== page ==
Defects in Solar Panels
Defects in Solar Panels Threaten Industry’s Future
Solar panels, which use sunlight to generate electricity, are generally considered an innovative piece of sustainable technology. In fact, the prospect of solar-powered energy has been so promising, it helped to fuel a huge boom in solar construction in recent years. But the optimism for this new wave of technology has been offset by recent concerns about the quality of solar panels. Problems with the quality of materials and other possible defects have led some industry experts to question how long solar panels can actually last. On average, they are expected to last 25 years — but in some cases, they have failed in only two years.
$77 Billion Dollar Solar Panel Industry Facing Quality Crisis
Solar construction has surged in recent years. According to the Solar Energy Industries Association, solar panel generating capacity spiked to 7,266 megawatts in 2012 from 83 megawatts in 2003. Almost half of that was installed in 2012, which means that some potential problems still may not be obvious for a number of years. What is obvious now is that serious quality concerns have started to haunt the solar power industry boom, according to a New York Times article published on May 28, 2013. The solar panels covering the roof of a warehouse in Los Angeles, California, failed in just two years. The problem, NYT reports, was that the coatings designed to protect the panels had disintegrated, while other issues started two fires, causing the system to be offline for two years. These issues cost hundreds of thousands of dollars in lost revenues.
The Los Angeles warehouse incident is just one example of why the industry is concerned about the quality of solar panels. Testing labs, developers, financiers and insurers are even describing the quality issue as a crisis facing the $77 billion –industry. At the same time, however, as the NYT article makes clear, it is unknown how widespread the problems are with defective solar panels. Furthermore, when problems are found, the identity of the manufacturer is usually kept a secret due to a confidentiality agreement. “I don’t want to be alarmist, but I think quality poses a long-term threat,” Dave Williams, chief executive of the San Francisco-based solar develop Dissigno, told the NYT.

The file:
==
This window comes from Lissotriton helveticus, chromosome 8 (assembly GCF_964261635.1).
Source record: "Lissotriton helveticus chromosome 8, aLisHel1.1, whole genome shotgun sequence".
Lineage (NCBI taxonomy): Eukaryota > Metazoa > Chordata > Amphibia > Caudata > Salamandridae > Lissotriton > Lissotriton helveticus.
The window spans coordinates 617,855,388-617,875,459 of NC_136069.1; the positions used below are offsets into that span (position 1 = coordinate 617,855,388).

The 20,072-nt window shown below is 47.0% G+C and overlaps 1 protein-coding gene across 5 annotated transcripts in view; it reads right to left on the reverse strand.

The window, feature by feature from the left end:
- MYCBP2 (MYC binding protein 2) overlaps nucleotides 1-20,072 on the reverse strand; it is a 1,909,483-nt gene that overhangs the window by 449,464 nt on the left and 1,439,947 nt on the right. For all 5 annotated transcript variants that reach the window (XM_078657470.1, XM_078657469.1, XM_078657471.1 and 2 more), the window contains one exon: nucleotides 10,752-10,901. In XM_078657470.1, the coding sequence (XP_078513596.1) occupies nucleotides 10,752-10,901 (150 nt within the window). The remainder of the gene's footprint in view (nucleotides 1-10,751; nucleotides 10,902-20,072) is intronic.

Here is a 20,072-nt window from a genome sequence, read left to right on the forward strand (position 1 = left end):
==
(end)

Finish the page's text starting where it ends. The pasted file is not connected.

Solar panels, when struck by sunlight, use a photovoltaic cell to produce electricity. The cell is protected by a thin film that keeps out moisture; it is sealed between layers of glass, as well. Eventually, all solar panels degrade and produce increasingly less electricity, but recent evidence suggests that the panels are not performing as they should. According to a review of 30,000 installations in Europe by Meteocontrol, a German solar monitoring firm, 80 percent of the installations were underperforming. In 2010, Enertis Solar tested the solar panels of six manufacturers and found defect rates were as high as 34.5 percent.
Cheap and Untested Materials may be Threatening the Solar Construction Industry
Conrad Burke, the general manager for DuPont’s photovoltaic division, told NYT that “[w]e need to face up to the fact that corners are being cut.” China, where the majority of the solar panel industry manufacturing is done, is under extreme pressure to cut costs after incurring billions of dollars in debt in order to speed up solar panel production.
According to executives at companies that have inspected Chinese factories over an 18-month period, even the most reputable among them are using cheaper, untested materials to build solar panels. Thibaut Lemoine, general manager of French-owned testing service STS Certified, told NYT that “[w]e have inspectors in a lot of factories, and it’s not rare to see some big brands being produced in those smaller workshops where they have no control over quality.” Lemoine added that, in one case, a brand-name manufacturer produced an entire batch of defective modules.
Statistics continue to show that solar panel defects are a growing issue. The rate of defects in an audit of 50 Chinese factories was 5.5 percent to 22 percent over 18 months, according to Ian Gregory, the senior marketing director of SolarBuyer. Gregory also said that in repeat follow-up inspections, the company found that some manufacturers were constantly switching to ever cheaper materials and even using expired parts. “If the materials aren’t good or haven’t been thoroughly tested, they won’t stick together and the solar module will eventually fall apart in the field,” he stated.
Poor quality caused a one-year-old Australian solar plant to fail, according to Jenya Meydbray, chief executive of California-based testing service PV Evolution Labs. Test results showed that subpar Chinese materials caused the protective coating to degrade.
Quality issues are not limited to Chinese manufacturers. For example, the faulty solar panels installed on the Los Angeles warehouse were made by an American manufacturer.
Help for Those with Defective Solar Panels
Parker Waichman LLP has successfully represented numerous clients over the years in product liability lawsuits. Our attorneys are here to answer any questions you may have about defective solar panels. For more information, please out our online form or call us at 1(800)-YOURLAWYER (1-800-968-7529).